M.A.N.T.I.S. defies odds, if not the violent tendencies

August 26, 1994|By David Zurawik | David Zurawik,Sun Television Critic

The question some adult viewers are going to have when they see Fox TV's "M.A.N.T.I.S" tonight is, "How did this show ever make it onto the network's fall schedule?"

The answers are: 1) "M.A.N.T.I.S." is not primarily for adults. 2) For all its comic-book trappings, there's a deeper message here of empowerment that could be appealing to teens and pre-teens, especially African-Americans.

The action-adventure series, which premieres at 8 tonight on WBFF (Channel 45), stars Carl Lumbly as Dr. Miles Hawkins, an African-American biophysicist who is paralyzed from the waist down when he's struck by a stray a bullet.

But Hawkins and his friend, Dr. John Stonebrake (Roger Rees), who also happens to be a brilliant scientist, invent something called the "exoskeleton," which not only allows Hawkins to walk again, but to slamdunk a basketball and leap over onrushing vehicles in a single bound.

The exoskeleton is a kind of super body stocking that serves as a power harness. Through its computerized headgear, transmitters in Hawkins' brain can bypass his injured spine.

The acronym in the show's title comes from the psuedo-scientific name of the exoskeleton, which is either the Mega-Amplified Neuro-Transmitting Interceptor System or the Mechanically Augmented Neuro-Transmitter Interactive System, depending on which of the show's producers you ask. But the title also comes from the fact that Hawkins looks like a giant praying mantis when he straps on the gear.

When Hawkins wears the hot-wired body stocking, he becomes a crime-fighting superhero -- complete with a crime-fighting vehicle and crime-fighting sidekicks, just like Batman. In addition to Stonebrake, the team includes a Robin-like Generation X-er named Taylor Savage, who works by day as a bike courier.

Tonight, the team is fighting to keep a deadly virus out of the hands of the North Koreans. The bad guys use guns -- quite a few guns, in fact -- but "M.A.N.T.I.S." does not.

"No guns. Guns are what put me here," Hawkins says solemnly as he dons the suit. Instead he fires test tubes at his enemies. The test tubes contain a liquid that instantly freezes their target.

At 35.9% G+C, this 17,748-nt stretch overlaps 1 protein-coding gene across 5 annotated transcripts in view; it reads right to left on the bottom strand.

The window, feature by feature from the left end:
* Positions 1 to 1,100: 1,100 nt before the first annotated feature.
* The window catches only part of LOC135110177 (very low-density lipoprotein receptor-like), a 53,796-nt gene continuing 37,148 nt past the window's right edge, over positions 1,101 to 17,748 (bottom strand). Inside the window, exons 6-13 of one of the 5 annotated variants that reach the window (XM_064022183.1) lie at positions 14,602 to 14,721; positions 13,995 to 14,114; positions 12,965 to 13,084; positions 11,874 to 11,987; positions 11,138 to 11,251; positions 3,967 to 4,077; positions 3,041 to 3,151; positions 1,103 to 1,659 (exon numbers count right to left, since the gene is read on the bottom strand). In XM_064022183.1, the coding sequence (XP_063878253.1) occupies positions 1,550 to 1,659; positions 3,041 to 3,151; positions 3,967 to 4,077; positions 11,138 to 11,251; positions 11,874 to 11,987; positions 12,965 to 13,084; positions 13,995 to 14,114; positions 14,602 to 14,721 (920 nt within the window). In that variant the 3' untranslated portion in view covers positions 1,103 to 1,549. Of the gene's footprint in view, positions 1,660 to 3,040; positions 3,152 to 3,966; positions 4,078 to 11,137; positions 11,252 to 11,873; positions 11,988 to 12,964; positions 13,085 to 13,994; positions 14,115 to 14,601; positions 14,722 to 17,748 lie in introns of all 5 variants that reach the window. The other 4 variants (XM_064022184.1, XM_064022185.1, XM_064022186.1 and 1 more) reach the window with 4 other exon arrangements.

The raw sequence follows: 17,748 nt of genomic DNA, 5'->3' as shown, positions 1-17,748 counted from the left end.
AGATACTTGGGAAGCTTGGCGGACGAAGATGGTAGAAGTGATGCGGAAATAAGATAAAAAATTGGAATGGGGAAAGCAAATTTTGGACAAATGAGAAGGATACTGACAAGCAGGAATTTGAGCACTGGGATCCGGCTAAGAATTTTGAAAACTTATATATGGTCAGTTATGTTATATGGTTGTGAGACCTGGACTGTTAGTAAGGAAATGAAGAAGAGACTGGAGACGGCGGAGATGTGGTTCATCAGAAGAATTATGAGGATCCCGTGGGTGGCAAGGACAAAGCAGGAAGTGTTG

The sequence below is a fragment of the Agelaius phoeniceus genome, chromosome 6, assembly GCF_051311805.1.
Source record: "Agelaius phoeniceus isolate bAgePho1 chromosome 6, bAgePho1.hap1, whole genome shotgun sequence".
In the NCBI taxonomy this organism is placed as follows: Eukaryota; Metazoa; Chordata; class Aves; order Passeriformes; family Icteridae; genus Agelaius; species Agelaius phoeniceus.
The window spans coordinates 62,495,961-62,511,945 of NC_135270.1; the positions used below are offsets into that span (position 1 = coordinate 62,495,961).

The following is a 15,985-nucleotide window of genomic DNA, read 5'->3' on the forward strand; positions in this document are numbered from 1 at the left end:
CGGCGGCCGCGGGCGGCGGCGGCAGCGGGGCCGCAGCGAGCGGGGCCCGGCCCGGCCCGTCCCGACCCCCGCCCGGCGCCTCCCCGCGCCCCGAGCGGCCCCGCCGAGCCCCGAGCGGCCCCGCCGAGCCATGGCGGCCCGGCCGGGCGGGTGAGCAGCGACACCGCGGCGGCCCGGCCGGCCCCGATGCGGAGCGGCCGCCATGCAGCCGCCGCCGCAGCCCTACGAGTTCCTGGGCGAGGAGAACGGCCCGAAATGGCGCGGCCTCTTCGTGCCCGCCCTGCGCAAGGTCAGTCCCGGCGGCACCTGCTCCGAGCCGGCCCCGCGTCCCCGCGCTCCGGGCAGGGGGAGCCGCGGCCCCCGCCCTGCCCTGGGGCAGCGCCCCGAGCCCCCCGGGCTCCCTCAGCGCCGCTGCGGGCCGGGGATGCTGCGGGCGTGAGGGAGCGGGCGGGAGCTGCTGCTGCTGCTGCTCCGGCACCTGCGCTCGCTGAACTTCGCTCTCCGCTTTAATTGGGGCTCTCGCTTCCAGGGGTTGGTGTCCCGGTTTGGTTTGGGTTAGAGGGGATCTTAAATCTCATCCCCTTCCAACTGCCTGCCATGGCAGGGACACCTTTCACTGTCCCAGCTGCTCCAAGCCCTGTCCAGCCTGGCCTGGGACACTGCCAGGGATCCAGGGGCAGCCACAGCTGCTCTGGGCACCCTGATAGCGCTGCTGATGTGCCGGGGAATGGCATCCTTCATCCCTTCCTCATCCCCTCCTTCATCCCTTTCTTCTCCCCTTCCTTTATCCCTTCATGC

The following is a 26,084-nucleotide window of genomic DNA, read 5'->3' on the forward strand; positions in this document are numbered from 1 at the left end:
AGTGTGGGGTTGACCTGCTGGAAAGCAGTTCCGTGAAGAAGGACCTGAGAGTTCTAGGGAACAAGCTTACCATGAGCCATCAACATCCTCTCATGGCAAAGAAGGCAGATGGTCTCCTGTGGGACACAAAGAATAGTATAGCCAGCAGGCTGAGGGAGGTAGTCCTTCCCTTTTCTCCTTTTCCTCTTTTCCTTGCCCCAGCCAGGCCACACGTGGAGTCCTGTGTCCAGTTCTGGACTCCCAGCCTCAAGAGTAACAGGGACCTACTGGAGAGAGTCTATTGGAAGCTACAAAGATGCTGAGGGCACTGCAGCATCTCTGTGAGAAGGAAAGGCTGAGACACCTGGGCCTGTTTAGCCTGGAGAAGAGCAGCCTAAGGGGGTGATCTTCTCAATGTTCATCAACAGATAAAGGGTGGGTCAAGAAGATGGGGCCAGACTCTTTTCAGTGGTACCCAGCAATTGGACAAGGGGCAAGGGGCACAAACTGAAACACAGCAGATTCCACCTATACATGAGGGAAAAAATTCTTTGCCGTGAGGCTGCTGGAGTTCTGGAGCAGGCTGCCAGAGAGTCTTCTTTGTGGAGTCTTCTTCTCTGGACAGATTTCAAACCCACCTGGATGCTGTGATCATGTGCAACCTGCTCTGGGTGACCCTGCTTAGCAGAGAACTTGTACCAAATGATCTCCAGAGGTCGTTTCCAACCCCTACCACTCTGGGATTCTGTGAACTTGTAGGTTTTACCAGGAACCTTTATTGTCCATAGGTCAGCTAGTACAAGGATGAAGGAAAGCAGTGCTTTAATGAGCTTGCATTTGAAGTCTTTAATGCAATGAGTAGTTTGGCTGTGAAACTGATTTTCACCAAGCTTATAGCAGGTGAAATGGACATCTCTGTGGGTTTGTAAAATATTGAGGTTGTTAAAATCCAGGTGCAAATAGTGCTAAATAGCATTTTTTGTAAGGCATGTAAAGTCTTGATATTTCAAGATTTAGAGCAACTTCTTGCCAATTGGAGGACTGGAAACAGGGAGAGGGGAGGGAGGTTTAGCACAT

Fox believes it's making a big, praiseworthy statement about violence with this bullets vs. test tubes distinction.

But I think most young viewers will see the test tubes as a kind of futuristic video-game bullet that truly chills its target.

And there is a strong video game element to "M.A.N.T.I.S." The exoskeleton is wired with cameras so that Savage and Stonebrake can watch the crime-fighting exploits of Hawkins up close and personal on a computer screen. And, by flipping a switch, control of the crime-fighting vehicle can be transferred from Hawkins to his sidekicks and their computers.

"This is not a video game and that's not a video game character. That's my friend," Stonebrake tells Savage as they track Hawkins' image on the computer screen.

Despite the Fox PR hype, this is a show with violence. When a female police lieutenant (Galyn Gorg) is asked by a building manager if she has a search warrant, she pulls out her gun, saying, "You want a search warrant, I'll show you a search warrant." When they enter the apartment, they find a hanged man.

Will "M.A.N.T.I.S." fly in the ratings? Probably not in the time period it now has.

It's up against ABC's T.G.I.F. juggernaut "Family Matters." And going up against a hit like that, which is targeted at exactly the same audience, usually spells T.R.O.U.B.L.E.

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